Listed building allure

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Impending development often means there is a chance to step back in time because archaeological investigation may be undertaken as part of the work. This is especially true in London where layers of history have been laid down by successive generations as the city has evolved. Visiting Barratt London’s Landmark Place site close to the…

SPAB Working Party

For the last 25 years conservation experts and volunteer heritage enthusiasts have come together to join the annual Working Party run by the Society for the Protection of Ancient Buildings (SPAB). I went along to join them and created a video about the Working Party at Sullington Manor Farm near Storrington, West Sussex. They were working…

Listed building allure

Listed building allure

Every year, many of the estimated 450,000 listed buildings in the UK change hands on the property market. In England and Wales these properties are designated Grade I, Grade II* or Grade II having being deemed to be of historical, cultural or architectural interest. All buildings built before 1700 Tweet

Environmental Pocketbook

Environmental Pocketbook

If you’re going to invest in just one book on sustainable, low carbon building I’d strongly suggest that you make it The Environmental Design Pocketbook. Now in its second edition, this useful volume by Sofie Pelsmakers should be essential reading for architects, designers, developers, planners, students, clients and anyone else involved in the construction and operation of buildings….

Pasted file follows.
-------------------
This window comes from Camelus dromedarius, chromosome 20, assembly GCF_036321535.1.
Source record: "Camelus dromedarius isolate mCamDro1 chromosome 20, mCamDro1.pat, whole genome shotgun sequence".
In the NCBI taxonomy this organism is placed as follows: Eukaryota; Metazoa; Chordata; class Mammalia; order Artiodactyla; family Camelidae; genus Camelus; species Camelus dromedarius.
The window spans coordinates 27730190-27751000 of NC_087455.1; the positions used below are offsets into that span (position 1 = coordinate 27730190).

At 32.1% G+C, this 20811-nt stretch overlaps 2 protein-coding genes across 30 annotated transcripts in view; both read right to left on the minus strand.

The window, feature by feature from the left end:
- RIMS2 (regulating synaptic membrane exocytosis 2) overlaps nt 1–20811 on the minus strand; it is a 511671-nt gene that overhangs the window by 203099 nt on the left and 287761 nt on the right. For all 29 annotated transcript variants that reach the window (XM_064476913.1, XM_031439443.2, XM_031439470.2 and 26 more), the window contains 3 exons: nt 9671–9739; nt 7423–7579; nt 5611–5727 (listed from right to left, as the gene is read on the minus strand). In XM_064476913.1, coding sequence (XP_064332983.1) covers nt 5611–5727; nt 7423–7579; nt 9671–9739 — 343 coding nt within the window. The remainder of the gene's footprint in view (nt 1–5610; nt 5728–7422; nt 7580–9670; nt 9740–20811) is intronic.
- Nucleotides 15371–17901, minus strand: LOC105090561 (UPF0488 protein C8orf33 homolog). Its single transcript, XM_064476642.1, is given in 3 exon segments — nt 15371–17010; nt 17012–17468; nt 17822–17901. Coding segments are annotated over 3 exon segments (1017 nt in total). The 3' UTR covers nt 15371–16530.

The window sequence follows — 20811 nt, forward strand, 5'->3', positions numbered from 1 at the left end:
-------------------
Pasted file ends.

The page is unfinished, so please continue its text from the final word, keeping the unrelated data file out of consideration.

Fire in old buildings

Fire in old buildings

The devastating fire at the Grade I listed, 18th century National Trust mansion at Clandon Park, Surrey, once again highlights the need to do everything we can to protect old buildings. Whatever the size of the building, there are simple measures that can be taken to reduce the risk of fire, ensure early warning of a…

Adapting old buildings

Adapting old buildings

The need for fresh air and light in buildings is something I’m often talking and writing about because it’s central to creating a good home, but the theme is nothing new. I was reminded of this when I recently visited the King Edward VII Estate, near Midhurst, West Sussex. Here, the former sanatorium is being…

Building lime knowledge

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Lime, in the form of mortars, renders, plasters and paints, is a key component of old buildings and essential to their repair – or at least it should be. Today lime-based materials are also emerging into the mainstream and being used within low carbon construction systems, employed in everything from homes to superstores. All this…

Drain problems

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A blocked drain is not a pleasant thing to wake up to. What’s worse is the realisation that it’s something that can generally be avoided by doing what I’m always talking about: maintenance. The drainage system is easily forgotten because much of it is hidden away underground but, as with any element of a building, it…

Building remembrance

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Visiting Blood Swept Lands and Seas of Red, the poppy installation at the Tower of London, reminded me that the built environment frequently plays an important part in both remembrance and memory. Each of the 888,246 ceramic poppies that flood the moat of the Tower depicts a death in the British forces in the First…

Renovation tale – Part 1

Renovation tale – Part 1

This is the tale of my first major renovation project some years ago… On the table is the surveyor’s report; yellow Post-it notes stick from its pages in such profusion that they no longer have any relevance. Phrases like “needs attention”, “must be thoroughly overhauled” and “a fair amount of dampness” are highlighted by marker… Continue Reading